Why Visit an Aromatherapist?

Health & Wellness
Last Updated Jul 17, 2020
Health & Wellness

While many people think of aromatherapy as a simple ‘feel good’ therapy, its benefits extend beyond that. In fact, research has pointed to the power of essential oils in triggering chemical reactions in the brain to bring about many physical and psychological benefits. In this article, we explore aromatherapy and why you might consider seeing an aromatherapist.

What is Aromatherapy?

Aromatherapy has been around for more than 6000 years and is considered to be an ancient, yet still applicable, healing therapy.

In an aromatherapy session, the aromatherapist will mix pure essential oils (fragrant plant extracts) in various ways to treat a range of ailments. He or she may apply the oils topically, through inhalation or as incense, and may incorporate the oils with massage, reflexology or another body therapy to promote wellbeing and healing.

Essential oils are never applied directly to the skin, as it could cause irritation, burning and rashes.

How an Aromatherapist May Help You

Given that aromatherapy is such an accessible therapy, you could visit an aromatherapist for a wide range of conditions. Below is a list of common ailments and the essential oils that may help:

  • Colds and flu: eucalyptus
  • Headaches and migraines: basil (for the ache), helichrysum (for inflammation), peppermint (for associated nausea), lavender or chamomile (to relax)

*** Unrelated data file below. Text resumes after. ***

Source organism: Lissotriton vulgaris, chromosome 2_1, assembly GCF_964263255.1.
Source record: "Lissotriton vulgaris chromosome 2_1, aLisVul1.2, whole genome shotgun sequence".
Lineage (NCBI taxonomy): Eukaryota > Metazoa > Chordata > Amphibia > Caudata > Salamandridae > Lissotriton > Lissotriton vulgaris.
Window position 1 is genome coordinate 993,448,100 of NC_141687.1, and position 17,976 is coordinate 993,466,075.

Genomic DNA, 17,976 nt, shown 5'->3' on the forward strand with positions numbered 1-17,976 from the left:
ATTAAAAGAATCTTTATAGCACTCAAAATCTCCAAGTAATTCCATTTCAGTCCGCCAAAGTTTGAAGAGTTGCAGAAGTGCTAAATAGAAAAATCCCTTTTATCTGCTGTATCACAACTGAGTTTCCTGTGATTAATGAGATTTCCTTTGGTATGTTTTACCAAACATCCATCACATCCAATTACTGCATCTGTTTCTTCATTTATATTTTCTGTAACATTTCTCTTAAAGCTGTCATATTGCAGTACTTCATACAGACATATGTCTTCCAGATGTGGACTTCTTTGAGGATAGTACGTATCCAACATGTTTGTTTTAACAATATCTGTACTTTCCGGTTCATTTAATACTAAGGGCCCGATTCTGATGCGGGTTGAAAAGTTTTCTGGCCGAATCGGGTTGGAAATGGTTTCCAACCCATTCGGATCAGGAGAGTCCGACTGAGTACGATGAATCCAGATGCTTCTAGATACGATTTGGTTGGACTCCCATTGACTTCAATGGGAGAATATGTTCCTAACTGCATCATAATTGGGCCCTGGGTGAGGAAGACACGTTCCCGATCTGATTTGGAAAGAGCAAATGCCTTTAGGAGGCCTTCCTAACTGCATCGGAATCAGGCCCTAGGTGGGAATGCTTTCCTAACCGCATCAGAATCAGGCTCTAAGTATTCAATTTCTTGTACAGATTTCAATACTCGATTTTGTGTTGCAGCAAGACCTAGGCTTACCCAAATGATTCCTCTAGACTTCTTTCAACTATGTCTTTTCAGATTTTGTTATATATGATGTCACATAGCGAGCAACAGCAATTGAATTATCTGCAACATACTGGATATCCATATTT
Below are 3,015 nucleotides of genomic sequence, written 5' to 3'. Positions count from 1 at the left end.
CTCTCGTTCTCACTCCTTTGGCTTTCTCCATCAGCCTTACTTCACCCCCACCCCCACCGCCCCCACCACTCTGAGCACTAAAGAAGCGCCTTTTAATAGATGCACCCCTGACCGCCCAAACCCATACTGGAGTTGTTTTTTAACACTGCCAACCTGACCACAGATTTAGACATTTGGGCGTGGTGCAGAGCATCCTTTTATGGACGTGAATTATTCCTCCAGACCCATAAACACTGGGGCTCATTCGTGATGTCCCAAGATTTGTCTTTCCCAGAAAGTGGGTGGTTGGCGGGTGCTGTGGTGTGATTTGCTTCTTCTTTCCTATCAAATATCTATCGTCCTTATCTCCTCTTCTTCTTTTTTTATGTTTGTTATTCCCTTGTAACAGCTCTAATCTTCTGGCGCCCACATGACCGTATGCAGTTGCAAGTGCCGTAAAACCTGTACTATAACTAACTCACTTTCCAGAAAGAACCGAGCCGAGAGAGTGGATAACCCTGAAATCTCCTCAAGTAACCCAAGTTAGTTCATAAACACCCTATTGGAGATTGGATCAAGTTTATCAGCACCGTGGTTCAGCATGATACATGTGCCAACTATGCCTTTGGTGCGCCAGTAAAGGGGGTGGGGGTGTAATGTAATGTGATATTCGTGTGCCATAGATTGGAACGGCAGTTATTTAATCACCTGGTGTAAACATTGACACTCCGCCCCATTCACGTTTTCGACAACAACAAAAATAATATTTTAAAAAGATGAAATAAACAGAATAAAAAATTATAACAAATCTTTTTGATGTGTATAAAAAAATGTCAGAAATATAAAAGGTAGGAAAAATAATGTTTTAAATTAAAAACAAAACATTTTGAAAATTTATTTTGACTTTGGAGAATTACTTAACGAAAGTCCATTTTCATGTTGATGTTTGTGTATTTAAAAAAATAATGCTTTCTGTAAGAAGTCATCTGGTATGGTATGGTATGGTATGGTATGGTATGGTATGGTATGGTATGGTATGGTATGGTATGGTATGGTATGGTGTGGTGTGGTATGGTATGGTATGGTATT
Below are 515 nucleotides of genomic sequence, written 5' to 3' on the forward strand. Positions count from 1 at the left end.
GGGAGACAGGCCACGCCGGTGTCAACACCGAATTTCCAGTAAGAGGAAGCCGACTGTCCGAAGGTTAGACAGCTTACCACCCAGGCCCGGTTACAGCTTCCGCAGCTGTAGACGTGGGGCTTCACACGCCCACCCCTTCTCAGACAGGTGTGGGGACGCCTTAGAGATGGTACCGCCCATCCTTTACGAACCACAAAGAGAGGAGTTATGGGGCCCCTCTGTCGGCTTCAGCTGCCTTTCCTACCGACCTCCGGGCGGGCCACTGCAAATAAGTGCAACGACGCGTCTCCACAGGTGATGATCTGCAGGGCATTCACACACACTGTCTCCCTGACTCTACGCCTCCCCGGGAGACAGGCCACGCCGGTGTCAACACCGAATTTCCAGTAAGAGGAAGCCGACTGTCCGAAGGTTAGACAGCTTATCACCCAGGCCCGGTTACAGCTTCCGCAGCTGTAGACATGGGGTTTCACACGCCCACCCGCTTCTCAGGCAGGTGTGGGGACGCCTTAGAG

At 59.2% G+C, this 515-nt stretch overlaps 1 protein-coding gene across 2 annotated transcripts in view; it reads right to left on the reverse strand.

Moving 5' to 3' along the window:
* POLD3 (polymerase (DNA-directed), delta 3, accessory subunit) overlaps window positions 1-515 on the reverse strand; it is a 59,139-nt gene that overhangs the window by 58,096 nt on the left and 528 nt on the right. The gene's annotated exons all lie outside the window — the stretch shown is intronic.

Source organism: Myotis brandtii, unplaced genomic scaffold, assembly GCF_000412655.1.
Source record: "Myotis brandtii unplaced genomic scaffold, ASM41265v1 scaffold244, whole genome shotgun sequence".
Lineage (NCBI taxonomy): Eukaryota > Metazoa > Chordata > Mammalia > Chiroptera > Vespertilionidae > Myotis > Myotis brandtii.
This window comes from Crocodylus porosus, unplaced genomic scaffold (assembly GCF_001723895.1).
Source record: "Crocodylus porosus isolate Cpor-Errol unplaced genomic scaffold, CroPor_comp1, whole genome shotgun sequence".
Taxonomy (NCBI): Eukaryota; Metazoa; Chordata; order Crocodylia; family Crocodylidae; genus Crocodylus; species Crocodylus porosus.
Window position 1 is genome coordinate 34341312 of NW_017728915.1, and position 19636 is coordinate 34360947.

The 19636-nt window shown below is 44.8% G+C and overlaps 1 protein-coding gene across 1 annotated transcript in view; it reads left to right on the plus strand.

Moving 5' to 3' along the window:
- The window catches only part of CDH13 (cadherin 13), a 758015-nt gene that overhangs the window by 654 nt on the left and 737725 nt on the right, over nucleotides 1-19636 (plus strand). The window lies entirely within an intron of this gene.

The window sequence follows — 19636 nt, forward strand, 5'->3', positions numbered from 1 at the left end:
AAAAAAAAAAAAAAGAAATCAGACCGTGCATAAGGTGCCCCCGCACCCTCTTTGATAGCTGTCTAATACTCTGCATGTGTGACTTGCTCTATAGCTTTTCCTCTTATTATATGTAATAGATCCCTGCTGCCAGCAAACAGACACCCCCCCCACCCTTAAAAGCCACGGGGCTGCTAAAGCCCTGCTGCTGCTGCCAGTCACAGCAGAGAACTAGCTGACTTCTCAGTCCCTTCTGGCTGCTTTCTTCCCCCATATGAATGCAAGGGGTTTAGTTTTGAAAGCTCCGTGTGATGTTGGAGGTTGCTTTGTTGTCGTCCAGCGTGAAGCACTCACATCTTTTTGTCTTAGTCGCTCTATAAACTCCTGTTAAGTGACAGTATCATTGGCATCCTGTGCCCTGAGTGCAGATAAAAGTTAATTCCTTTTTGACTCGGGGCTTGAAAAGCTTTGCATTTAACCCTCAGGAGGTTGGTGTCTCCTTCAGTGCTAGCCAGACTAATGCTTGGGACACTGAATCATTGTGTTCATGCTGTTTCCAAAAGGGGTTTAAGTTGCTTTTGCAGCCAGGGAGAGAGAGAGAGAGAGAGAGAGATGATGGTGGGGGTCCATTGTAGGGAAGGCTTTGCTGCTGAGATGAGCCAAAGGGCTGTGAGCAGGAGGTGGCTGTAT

• Insomnia and nightmares: frankincense
  • Nausea: peppermint
  • Skin conditions: sandalwood (for dry skin)
  • Low energy: peppermint
  • Poor digestion: sandalwood
  • Stress and anxiety: lavender, sandalwood, chamomile, clary sage
  • Hormonal issues such as premenstrual syndrome and menopause: geranium
  • Childbirth contractions: rose

It’s important to remember that while aromatherapy may help manage symptoms, it has not been proven as a cure. It’s worth consulting with a health professional before using essential oils, to ensure aromatherapy will complement your course of treatment.

Feel Good With Aromatherapy

Aromatherapy isn’t just effective for the aforementioned conditions; it also makes you feel good. A 2008 study published in Psychoneuroendocrinology found that lemon oil is a natural mood enhancer.

Interestingly, the study’s lead researcher William Malarkey said, “If an individual uses these oils and feels better, there’s no way we can prove it doesn’t improve that person’s health”.

So the message is clear: find an aromatherapist and and see how you feel. You might just emerge from the session feeling healthier and happier.

Do you love Aromatherapy? Would you like to turn this love for Aromatherapy into a rewarding career?

Then maybe you want to check out the these Aromatherapy courses available all over Australia. Or maybe other Natural Therapy Courses that may be of interest to you. Why not let us help you find the right course for you today!

Originally published on Feb 10, 2014

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Wellness inspiration of the week

People look for retreats for themselves, in the country, by the coast, or in the hills… There is nowhere that a person can find a more peaceful and trouble-free retreat than in his own mind… So constantly give yourself this retreat, and renew yourself. — MARCUS AURELIUS